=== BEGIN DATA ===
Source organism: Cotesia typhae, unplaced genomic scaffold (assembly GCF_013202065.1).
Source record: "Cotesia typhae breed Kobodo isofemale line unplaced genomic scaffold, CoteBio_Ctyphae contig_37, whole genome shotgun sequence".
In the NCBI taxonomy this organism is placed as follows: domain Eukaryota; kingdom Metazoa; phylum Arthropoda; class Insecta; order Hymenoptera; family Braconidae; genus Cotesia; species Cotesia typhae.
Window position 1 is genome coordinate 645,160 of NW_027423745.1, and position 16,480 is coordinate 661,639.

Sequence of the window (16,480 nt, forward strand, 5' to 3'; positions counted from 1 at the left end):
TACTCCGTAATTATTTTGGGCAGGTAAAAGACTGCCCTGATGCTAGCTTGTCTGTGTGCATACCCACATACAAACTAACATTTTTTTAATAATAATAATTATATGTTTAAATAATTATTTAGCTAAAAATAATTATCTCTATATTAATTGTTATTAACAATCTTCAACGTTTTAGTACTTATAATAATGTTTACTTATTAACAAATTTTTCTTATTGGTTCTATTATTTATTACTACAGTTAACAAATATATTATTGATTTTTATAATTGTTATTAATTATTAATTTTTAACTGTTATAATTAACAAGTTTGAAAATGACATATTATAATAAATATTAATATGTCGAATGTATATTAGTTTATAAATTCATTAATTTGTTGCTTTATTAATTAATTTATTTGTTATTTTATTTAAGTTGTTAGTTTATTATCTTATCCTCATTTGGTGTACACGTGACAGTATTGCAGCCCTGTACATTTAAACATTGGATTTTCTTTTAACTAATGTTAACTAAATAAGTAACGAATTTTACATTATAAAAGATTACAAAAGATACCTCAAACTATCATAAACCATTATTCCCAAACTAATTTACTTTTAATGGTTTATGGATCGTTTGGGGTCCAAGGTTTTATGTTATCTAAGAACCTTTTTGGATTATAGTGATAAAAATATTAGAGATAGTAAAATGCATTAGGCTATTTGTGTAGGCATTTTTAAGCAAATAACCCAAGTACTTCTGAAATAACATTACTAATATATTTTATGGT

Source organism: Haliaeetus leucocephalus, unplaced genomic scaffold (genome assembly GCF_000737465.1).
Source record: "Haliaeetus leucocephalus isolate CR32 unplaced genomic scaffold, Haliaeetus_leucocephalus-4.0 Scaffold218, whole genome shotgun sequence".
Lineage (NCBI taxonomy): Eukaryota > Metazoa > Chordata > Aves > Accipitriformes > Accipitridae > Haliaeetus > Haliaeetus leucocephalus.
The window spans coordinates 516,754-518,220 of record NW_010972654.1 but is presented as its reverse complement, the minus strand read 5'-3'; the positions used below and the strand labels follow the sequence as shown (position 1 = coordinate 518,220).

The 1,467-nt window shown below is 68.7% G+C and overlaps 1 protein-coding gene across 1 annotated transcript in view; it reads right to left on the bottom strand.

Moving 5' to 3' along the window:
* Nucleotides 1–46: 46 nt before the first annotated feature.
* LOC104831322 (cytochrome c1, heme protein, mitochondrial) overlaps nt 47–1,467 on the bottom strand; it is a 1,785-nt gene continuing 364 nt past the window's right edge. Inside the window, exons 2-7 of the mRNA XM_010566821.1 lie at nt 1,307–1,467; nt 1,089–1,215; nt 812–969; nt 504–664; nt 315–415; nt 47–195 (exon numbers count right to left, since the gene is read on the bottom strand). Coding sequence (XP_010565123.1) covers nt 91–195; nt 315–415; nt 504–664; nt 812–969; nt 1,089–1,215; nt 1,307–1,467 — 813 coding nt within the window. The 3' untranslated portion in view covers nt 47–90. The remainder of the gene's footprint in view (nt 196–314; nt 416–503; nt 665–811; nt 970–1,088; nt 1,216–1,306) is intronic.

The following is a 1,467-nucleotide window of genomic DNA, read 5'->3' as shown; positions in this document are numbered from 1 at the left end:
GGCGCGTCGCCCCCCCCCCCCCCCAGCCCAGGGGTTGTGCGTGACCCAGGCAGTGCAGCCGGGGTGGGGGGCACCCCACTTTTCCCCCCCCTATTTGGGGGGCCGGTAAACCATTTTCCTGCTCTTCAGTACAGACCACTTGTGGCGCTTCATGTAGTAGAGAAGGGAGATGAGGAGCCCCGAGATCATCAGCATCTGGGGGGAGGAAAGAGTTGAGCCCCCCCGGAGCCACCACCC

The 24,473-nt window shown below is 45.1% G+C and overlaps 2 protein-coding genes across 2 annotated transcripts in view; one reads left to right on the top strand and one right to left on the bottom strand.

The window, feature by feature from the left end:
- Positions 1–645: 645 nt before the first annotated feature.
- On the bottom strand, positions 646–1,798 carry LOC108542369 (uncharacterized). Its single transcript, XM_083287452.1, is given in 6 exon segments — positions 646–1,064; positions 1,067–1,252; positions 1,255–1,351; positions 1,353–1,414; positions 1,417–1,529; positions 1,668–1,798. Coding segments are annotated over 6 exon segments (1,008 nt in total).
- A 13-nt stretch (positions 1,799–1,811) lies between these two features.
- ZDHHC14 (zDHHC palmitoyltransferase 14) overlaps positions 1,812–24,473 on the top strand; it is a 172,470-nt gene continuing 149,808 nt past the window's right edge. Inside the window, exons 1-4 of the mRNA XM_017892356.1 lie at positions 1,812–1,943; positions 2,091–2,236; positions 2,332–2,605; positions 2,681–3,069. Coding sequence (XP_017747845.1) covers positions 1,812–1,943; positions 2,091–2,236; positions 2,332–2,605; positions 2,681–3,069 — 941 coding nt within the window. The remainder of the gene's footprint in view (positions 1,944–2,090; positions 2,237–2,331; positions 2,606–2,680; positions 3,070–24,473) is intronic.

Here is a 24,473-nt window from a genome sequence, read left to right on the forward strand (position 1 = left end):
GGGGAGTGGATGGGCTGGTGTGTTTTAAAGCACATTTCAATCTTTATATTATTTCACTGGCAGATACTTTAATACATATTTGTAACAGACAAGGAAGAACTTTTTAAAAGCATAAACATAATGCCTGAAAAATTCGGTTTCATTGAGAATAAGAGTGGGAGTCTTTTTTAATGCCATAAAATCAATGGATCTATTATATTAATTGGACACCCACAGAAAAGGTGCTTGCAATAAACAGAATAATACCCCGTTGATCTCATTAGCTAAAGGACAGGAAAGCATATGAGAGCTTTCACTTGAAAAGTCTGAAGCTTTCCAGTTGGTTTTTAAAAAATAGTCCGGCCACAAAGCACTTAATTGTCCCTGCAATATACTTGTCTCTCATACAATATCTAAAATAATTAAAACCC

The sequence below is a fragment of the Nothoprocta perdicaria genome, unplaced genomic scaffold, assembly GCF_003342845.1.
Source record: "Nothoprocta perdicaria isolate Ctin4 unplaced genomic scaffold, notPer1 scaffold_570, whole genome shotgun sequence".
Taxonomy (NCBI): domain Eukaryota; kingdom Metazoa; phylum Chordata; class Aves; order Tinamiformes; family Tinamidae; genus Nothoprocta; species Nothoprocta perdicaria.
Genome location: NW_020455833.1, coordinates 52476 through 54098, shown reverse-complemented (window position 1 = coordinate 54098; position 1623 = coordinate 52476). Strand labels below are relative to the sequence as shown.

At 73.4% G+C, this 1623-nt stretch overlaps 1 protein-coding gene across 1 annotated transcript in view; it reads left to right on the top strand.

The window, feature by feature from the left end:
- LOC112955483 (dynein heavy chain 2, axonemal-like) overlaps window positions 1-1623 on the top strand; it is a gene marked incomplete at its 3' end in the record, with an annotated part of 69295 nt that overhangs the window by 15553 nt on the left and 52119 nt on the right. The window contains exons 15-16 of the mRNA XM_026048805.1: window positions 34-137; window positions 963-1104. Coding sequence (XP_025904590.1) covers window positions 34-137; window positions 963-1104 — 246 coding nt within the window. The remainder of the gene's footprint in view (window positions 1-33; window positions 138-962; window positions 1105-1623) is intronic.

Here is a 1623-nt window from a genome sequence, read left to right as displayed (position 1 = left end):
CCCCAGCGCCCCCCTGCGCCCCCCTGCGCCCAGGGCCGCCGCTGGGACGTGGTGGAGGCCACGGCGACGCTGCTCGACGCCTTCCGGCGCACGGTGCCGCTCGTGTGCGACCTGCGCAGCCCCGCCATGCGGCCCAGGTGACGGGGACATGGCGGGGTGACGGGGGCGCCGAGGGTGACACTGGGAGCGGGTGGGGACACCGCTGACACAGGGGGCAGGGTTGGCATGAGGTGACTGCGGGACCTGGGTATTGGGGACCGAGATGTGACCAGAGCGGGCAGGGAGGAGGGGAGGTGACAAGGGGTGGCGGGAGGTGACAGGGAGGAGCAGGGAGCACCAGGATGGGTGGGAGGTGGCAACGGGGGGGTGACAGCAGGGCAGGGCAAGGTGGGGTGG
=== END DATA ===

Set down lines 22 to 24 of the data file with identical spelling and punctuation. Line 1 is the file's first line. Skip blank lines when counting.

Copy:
- ZDHHC14 (zDHHC palmitoyltransferase 14) overlaps positions 1,812–24,473 on the top strand; it is a 172,470-nt gene continuing 149,808 nt past the window's right edge. Inside the window, exons 1-4 of the mRNA XM_017892356.1 lie at positions 1,812–1,943; positions 2,091–2,236; positions 2,332–2,605; positions 2,681–3,069. Coding sequence (XP_017747845.1) covers positions 1,812–1,943; positions 2,091–2,236; positions 2,332–2,605; positions 2,681–3,069 — 941 coding nt within the window. The remainder of the gene's footprint in view (positions 1,944–2,090; positions 2,237–2,331; positions 2,606–2,680; positions 3,070–24,473) is intronic.

Here is a 24,473-nt window from a genome sequence, read left to right on the forward strand (position 1 = left end):
GGGGAGTGGATGGGCTGGTGTGTTTTAAAGCACATTTCAATCTTTATATTATTTCACTGGCAGATACTTTAATACATATTTGTAACAGACAAGGAAGAACTTTTTAAAAGCATAAACATAATGCCTGAAAAATTCGGTTTCATTGAGAATAAGAGTGGGAGTCTTTTTTAATGCCATAAAATCAATGGATCTATTATATTAATTGGACACCCACAGAAAAGGTGCTTGCAATAAACAGAATAATACCCCGTTGATCTCATTAGCTAAAGGACAGGAAAGCATATGAGAGCTTTCACTTGAAAAGTCTGAAGCTTTCCAGTTGGTTTTTAAAAAATAGTCCGGCCACAAAGCACTTAATTGTCCCTGCAATATACTTGTCTCTCATACAATATCTAAAATAATTAAAACCC